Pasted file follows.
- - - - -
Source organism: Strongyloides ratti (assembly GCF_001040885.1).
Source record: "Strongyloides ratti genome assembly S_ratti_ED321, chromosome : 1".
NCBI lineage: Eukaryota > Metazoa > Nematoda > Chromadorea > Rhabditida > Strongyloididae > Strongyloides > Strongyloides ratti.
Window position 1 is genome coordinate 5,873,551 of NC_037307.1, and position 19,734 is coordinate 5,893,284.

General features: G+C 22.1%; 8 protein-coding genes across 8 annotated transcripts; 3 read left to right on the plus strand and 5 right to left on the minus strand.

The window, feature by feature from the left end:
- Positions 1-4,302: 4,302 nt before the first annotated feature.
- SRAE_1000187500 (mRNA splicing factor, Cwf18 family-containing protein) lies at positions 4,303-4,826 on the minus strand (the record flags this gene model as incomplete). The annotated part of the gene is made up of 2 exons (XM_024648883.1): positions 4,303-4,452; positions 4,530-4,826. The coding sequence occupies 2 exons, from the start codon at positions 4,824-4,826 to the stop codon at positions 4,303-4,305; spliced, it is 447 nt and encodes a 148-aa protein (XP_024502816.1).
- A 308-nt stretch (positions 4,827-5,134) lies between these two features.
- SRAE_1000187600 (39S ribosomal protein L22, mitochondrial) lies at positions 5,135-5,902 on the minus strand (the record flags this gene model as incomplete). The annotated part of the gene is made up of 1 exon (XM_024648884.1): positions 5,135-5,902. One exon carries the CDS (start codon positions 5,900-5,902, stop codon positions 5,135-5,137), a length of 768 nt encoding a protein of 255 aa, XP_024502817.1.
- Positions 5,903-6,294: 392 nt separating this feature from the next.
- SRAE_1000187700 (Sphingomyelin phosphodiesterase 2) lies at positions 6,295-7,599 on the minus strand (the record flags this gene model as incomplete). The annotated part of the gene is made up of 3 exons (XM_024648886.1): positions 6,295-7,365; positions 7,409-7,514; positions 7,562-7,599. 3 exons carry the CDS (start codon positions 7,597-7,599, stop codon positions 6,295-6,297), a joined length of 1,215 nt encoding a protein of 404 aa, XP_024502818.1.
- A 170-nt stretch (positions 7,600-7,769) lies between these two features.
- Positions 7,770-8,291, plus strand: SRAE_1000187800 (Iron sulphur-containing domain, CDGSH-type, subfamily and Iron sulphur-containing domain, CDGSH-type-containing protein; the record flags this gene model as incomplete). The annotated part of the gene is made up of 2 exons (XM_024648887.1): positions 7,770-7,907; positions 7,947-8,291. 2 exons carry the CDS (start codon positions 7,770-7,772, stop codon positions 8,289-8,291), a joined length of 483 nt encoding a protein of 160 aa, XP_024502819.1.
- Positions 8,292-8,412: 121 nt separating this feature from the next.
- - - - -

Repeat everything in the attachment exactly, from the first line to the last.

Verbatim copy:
Source organism: Strongyloides ratti (assembly GCF_001040885.1).
Source record: "Strongyloides ratti genome assembly S_ratti_ED321, chromosome : 1".
NCBI lineage: Eukaryota > Metazoa > Nematoda > Chromadorea > Rhabditida > Strongyloididae > Strongyloides > Strongyloides ratti.
Window position 1 is genome coordinate 5,873,551 of NC_037307.1, and position 19,734 is coordinate 5,893,284.

General features: G+C 22.1%; 8 protein-coding genes across 8 annotated transcripts; 3 read left to right on the plus strand and 5 right to left on the minus strand.

The window, feature by feature from the left end:
- Positions 1-4,302: 4,302 nt before the first annotated feature.
- SRAE_1000187500 (mRNA splicing factor, Cwf18 family-containing protein) lies at positions 4,303-4,826 on the minus strand (the record flags this gene model as incomplete). The annotated part of the gene is made up of 2 exons (XM_024648883.1): positions 4,303-4,452; positions 4,530-4,826. The coding sequence occupies 2 exons, from the start codon at positions 4,824-4,826 to the stop codon at positions 4,303-4,305; spliced, it is 447 nt and encodes a 148-aa protein (XP_024502816.1).
- A 308-nt stretch (positions 4,827-5,134) lies between these two features.
- SRAE_1000187600 (39S ribosomal protein L22, mitochondrial) lies at positions 5,135-5,902 on the minus strand (the record flags this gene model as incomplete). The annotated part of the gene is made up of 1 exon (XM_024648884.1): positions 5,135-5,902. One exon carries the CDS (start codon positions 5,900-5,902, stop codon positions 5,135-5,137), a length of 768 nt encoding a protein of 255 aa, XP_024502817.1.
- Positions 5,903-6,294: 392 nt separating this feature from the next.
- SRAE_1000187700 (Sphingomyelin phosphodiesterase 2) lies at positions 6,295-7,599 on the minus strand (the record flags this gene model as incomplete). The annotated part of the gene is made up of 3 exons (XM_024648886.1): positions 6,295-7,365; positions 7,409-7,514; positions 7,562-7,599. 3 exons carry the CDS (start codon positions 7,597-7,599, stop codon positions 6,295-6,297), a joined length of 1,215 nt encoding a protein of 404 aa, XP_024502818.1.
- A 170-nt stretch (positions 7,600-7,769) lies between these two features.
- Positions 7,770-8,291, plus strand: SRAE_1000187800 (Iron sulphur-containing domain, CDGSH-type, subfamily and Iron sulphur-containing domain, CDGSH-type-containing protein; the record flags this gene model as incomplete). The annotated part of the gene is made up of 2 exons (XM_024648887.1): positions 7,770-7,907; positions 7,947-8,291. 2 exons carry the CDS (start codon positions 7,770-7,772, stop codon positions 8,289-8,291), a joined length of 483 nt encoding a protein of 160 aa, XP_024502819.1.
- Positions 8,292-8,412: 121 nt separating this feature from the next.